Now it should be obvious to all: Nobody can beat the Bulls but
Jerry Krause and Jerry Reinsdorf.
--BILL J. CARTER, Keosauqua, Iowa
THE LAST DANCE
Your article on the prospects of the Bulls' nucleus returning
(Six Shooter, June 22) was persuasive, but let's give the subject
a rest. Why can't we enjoy what the Bulls have done for us a
little longer before badgering them about their plans for next
BEN BASS, Rye, N.H.
I have to take issue with Phil Taylor's stating that on the
Finals-winning jumper Jordan "faked Bryon Russell nearly out of
his hightops." Jordan pushed Russell hard enough with his left
hand to cause Russell to stumble. In other situations that would
have been called an offensive foul.
MARK RABINOVITCH, Calgary, Alberta
Enough sympathy for John Stockton and Karl Malone for playing so
many playoff games without winning a championship. While both
have had long and productive careers, so have many other NBA
players. The fact is that for many years Stockton and Malone
were unable to take their team to the Finals. The last two years
in the Finals, they were just not good enough.
RICHARD NOVAK, Monroe, Wis.
What I enjoyed most about your article was a photograph. Looking
at the shot of Jordan embracing Phil Jackson, I realized that
this is how I want to remember the game. Michael Jordan is
basketball, and when he leaves, so does my interest in the NBA.
ARI ZITO, Storrs, Conn.
RETURN OF THE NATIVE
It is good to see Frank Deford writing for SI again (One of a
Kind, June 22).
SCOTT R. MARKEY, Highlands Ranch, Colo.
It was a pleasure to read Deford's portrait of Michael Jordan,
which described with elegant clarity the intangibles that make MJ
America's greatest sports ambassador.
JONATHAN SELIGER, New York City
I like Mike, but I thank Frank.
KEVIN C. GAUGHAN, Brunswick, Maine
Michael Jordan may be the greatest basketball player of all time,
but spare us Frank Deford's fawning hagiography.
MIKE SMITH Canal Winchester, Ohio
I strongly urge Mr. Deford to use more easily understood words.
Most guys read SI regularly to catch up on sports. They don't
expect an English lesson or to have to flip through a dictionary.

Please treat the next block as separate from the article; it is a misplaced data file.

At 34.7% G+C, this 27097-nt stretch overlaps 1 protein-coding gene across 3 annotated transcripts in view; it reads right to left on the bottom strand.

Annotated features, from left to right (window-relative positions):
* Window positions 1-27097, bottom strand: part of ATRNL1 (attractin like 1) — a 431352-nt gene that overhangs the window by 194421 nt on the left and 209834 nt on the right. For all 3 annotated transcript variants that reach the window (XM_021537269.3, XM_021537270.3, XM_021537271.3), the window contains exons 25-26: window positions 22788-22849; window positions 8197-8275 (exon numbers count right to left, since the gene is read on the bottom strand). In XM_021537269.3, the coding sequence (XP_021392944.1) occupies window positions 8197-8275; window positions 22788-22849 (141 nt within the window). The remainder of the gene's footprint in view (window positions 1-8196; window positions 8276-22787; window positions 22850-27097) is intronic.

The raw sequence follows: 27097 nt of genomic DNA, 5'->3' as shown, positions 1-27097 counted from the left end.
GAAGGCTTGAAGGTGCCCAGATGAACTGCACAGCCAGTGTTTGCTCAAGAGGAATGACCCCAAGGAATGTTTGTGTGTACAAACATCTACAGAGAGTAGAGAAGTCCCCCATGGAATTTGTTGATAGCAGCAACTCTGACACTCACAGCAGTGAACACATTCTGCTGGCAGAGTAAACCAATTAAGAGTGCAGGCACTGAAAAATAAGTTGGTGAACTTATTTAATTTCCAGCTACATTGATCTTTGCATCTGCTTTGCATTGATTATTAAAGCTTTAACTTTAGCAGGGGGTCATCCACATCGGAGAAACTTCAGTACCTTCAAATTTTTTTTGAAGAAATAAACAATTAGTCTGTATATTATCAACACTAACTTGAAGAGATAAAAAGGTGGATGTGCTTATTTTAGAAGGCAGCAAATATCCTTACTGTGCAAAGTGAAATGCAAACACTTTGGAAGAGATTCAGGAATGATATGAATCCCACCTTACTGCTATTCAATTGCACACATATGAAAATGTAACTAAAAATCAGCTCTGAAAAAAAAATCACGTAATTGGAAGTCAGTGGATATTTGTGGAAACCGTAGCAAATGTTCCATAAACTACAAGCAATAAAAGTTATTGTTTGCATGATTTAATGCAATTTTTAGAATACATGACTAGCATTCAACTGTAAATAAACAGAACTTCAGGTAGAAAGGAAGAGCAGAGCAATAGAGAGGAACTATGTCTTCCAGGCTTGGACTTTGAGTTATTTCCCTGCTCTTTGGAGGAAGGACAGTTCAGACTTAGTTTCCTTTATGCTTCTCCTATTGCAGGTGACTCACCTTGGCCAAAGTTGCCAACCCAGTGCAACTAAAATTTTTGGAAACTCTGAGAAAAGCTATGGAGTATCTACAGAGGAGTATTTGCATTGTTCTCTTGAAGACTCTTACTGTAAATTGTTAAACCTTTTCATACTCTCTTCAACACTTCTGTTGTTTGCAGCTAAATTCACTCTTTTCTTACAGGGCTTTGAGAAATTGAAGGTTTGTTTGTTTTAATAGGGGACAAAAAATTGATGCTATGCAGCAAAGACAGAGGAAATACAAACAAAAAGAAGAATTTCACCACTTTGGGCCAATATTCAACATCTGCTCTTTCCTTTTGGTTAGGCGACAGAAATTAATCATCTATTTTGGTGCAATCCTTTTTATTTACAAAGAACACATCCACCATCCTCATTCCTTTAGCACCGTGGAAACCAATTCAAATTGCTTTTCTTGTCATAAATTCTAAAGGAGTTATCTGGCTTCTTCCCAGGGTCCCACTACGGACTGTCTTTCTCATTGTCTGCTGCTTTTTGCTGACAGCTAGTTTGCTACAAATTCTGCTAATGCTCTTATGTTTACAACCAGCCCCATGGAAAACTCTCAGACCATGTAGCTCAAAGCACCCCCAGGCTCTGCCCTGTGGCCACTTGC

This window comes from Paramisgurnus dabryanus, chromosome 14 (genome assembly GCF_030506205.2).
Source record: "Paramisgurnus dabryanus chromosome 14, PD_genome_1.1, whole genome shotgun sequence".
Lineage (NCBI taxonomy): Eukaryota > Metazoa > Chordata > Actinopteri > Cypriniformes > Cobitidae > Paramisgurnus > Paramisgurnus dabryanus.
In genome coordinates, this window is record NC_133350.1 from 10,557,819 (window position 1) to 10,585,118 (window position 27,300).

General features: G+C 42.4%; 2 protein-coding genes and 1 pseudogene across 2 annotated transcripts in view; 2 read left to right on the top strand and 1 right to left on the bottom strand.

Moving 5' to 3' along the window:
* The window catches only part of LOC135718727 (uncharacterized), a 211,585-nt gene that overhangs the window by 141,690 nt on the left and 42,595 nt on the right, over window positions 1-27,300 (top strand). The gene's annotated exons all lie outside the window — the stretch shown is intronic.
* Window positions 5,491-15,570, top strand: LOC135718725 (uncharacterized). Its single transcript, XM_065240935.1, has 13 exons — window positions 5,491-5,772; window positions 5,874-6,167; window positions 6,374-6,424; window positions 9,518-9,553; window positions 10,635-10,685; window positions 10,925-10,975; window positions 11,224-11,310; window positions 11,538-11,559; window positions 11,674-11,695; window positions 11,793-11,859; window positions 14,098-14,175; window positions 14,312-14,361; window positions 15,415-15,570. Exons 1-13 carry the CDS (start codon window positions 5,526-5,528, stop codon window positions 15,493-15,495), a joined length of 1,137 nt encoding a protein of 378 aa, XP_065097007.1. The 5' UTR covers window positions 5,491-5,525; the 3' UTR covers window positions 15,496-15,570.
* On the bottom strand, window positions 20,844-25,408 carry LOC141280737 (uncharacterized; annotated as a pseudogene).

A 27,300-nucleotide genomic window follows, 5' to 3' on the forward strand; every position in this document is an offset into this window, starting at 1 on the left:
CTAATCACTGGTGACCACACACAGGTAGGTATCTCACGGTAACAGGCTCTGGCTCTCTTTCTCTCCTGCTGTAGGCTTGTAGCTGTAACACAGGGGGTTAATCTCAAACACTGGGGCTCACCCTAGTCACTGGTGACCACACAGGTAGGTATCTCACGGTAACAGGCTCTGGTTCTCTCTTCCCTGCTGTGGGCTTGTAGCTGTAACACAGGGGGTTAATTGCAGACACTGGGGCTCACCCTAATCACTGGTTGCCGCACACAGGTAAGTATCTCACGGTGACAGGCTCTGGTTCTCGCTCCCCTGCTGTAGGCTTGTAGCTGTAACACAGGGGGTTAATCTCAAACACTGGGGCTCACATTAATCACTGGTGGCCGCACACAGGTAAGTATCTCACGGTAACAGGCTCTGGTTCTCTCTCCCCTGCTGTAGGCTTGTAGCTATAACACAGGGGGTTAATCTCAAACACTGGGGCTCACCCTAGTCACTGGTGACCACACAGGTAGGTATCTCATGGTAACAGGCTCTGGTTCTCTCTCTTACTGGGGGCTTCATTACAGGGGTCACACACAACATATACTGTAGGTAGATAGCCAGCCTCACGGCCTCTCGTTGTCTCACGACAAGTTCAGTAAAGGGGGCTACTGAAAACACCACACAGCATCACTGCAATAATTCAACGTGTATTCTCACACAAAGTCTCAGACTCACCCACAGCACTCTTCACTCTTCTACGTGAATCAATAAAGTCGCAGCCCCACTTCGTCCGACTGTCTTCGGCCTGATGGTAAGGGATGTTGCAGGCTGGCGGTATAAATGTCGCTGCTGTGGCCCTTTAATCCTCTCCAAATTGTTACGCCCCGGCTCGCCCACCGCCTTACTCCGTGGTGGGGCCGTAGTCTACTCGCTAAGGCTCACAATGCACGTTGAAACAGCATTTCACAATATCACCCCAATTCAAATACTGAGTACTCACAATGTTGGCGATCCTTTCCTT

DEREK RHODES, Milroy, Pa.
You reported that Lamar Odom said he was going to take 24 hours
during the summer session at the University of Rhode Island in
order to be eligible to play basketball for the Rams during the
1998-99 season (Scorecard, June 29). The fact of the matter is
that Odom has attended the university for two semesters as a
full-time student and is using the summer session to complete
the 24 credit hours required by the NCAA.
RON PETRO Director of Athletics
University of Rhode Island
LITTLE BIG MAN
I have followed Doug Flutie since his days at Boston College
(Passing Time, June 22). Win or lose, he always puts on a show.
He is, at quarterback, what Barry Sanders is at running
back--exciting, unpredictable and capable of scoring every time
he touches the ball. Shame on the NFL if it doesn't find a way
to showcase his talents this time around.
RANDY SNOW, Galesburg, Mich.
Some football fans in Buffalo questioned the rationale of
bringing a 35-year-old, 5'10" quarterback into the fold. How
could they? Flutie won't win the Bills' starting job in the
fall, but critics should realize that the quarterback
responsible for history's greatest Hail Mary pass has the heart
of a champion--and that still wins football games, whether in
the CFL or the NFL.
ADAM DOUGLAS, Amherst, N.Y.
As a Canadian, I was sad to see Flutie leave the CFL. For many
fans, he was the only reason to watch. I was also moved by his
generosity in setting up a foundation that raises funds to assist
deserving families with autistic children. How can I get in touch
with the Douglas Flutie Jr. Foundation?
TONY BUCCI, Wolfville, Nova Scotia
--The Doug Flutie Jr. Foundation for Autism is managed by The
Giving Back Fund, 230 Congress St., Boston, Mass. 02110. (617)
I have read SI for 30 years, but none of your features has ever
humanized athletes as much as the Father's Day pictures and
messages (LEADING OFF, June 22).
ALEX BUCK, Lewisville, Texas
After reading your heart-wrenching tale of absentee fathers a few
months ago (Paternity Ward, May 4), I was glad to see a sincere
tribute to fatherhood. I relished every picture and quote. Thank
you for the inspiring montage.
DANIEL FEIGIN, New York City
Isn't it ironic that Gary Payton of the Seattle SuperSonics was
one of the subjects of the cover article dealing with children
born out of wedlock. Now he's pictured smiling with his father. I
hope that this will remind Gary how much having a father means so
he can play that role properly for Gary Jr. and Gary II.
JONATHAN ELLENZWEIG, Toronto